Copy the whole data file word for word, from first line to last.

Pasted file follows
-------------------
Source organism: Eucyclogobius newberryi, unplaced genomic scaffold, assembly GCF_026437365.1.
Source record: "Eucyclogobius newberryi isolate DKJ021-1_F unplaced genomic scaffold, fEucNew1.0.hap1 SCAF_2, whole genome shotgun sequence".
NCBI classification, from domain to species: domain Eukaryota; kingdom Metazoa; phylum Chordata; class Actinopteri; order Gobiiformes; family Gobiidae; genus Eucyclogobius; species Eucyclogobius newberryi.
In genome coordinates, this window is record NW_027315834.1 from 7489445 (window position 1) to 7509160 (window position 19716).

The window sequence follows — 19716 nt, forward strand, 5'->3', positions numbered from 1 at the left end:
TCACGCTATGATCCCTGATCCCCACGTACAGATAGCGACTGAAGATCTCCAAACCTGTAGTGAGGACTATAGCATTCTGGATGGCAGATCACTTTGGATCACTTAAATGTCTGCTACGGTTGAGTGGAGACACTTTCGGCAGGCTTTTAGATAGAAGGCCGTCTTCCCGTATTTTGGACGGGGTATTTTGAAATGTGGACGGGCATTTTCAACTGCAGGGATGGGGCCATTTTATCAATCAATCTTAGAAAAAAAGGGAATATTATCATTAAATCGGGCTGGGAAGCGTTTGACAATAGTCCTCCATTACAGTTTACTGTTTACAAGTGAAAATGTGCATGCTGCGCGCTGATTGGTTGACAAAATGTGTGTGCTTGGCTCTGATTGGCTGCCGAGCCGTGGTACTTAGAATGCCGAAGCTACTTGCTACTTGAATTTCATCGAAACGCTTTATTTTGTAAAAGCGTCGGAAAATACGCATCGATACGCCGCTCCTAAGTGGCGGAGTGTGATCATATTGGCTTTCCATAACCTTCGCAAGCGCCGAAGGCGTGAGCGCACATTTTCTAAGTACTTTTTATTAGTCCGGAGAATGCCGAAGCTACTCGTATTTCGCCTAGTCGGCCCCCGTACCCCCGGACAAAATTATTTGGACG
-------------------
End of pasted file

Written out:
Source organism: Eucyclogobius newberryi, unplaced genomic scaffold, assembly GCF_026437365.1.
Source record: "Eucyclogobius newberryi isolate DKJ021-1_F unplaced genomic scaffold, fEucNew1.0.hap1 SCAF_2, whole genome shotgun sequence".
NCBI classification, from domain to species: domain Eukaryota; kingdom Metazoa; phylum Chordata; class Actinopteri; order Gobiiformes; family Gobiidae; genus Eucyclogobius; species Eucyclogobius newberryi.
In genome coordinates, this window is record NW_027315834.1 from 7489445 (window position 1) to 7509160 (window position 19716).

The window sequence follows — 19716 nt, forward strand, 5'->3', positions numbered from 1 at the left end:
TCACGCTATGATCCCTGATCCCCACGTACAGATAGCGACTGAAGATCTCCAAACCTGTAGTGAGGACTATAGCATTCTGGATGGCAGATCACTTTGGATCACTTAAATGTCTGCTACGGTTGAGTGGAGACACTTTCGGCAGGCTTTTAGATAGAAGGCCGTCTTCCCGTATTTTGGACGGGGTATTTTGAAATGTGGACGGGCATTTTCAACTGCAGGGATGGGGCCATTTTATCAATCAATCTTAGAAAAAAAGGGAATATTATCATTAAATCGGGCTGGGAAGCGTTTGACAATAGTCCTCCATTACAGTTTACTGTTTACAAGTGAAAATGTGCATGCTGCGCGCTGATTGGTTGACAAAATGTGTGTGCTTGGCTCTGATTGGCTGCCGAGCCGTGGTACTTAGAATGCCGAAGCTACTTGCTACTTGAATTTCATCGAAACGCTTTATTTTGTAAAAGCGTCGGAAAATACGCATCGATACGCCGCTCCTAAGTGGCGGAGTGTGATCATATTGGCTTTCCATAACCTTCGCAAGCGCCGAAGGCGTGAGCGCACATTTTCTAAGTACTTTTTATTAGTCCGGAGAATGCCGAAGCTACTCGTATTTCGCCTAGTCGGCCCCCGTACCCCCGGACAAAATTATTTGGACG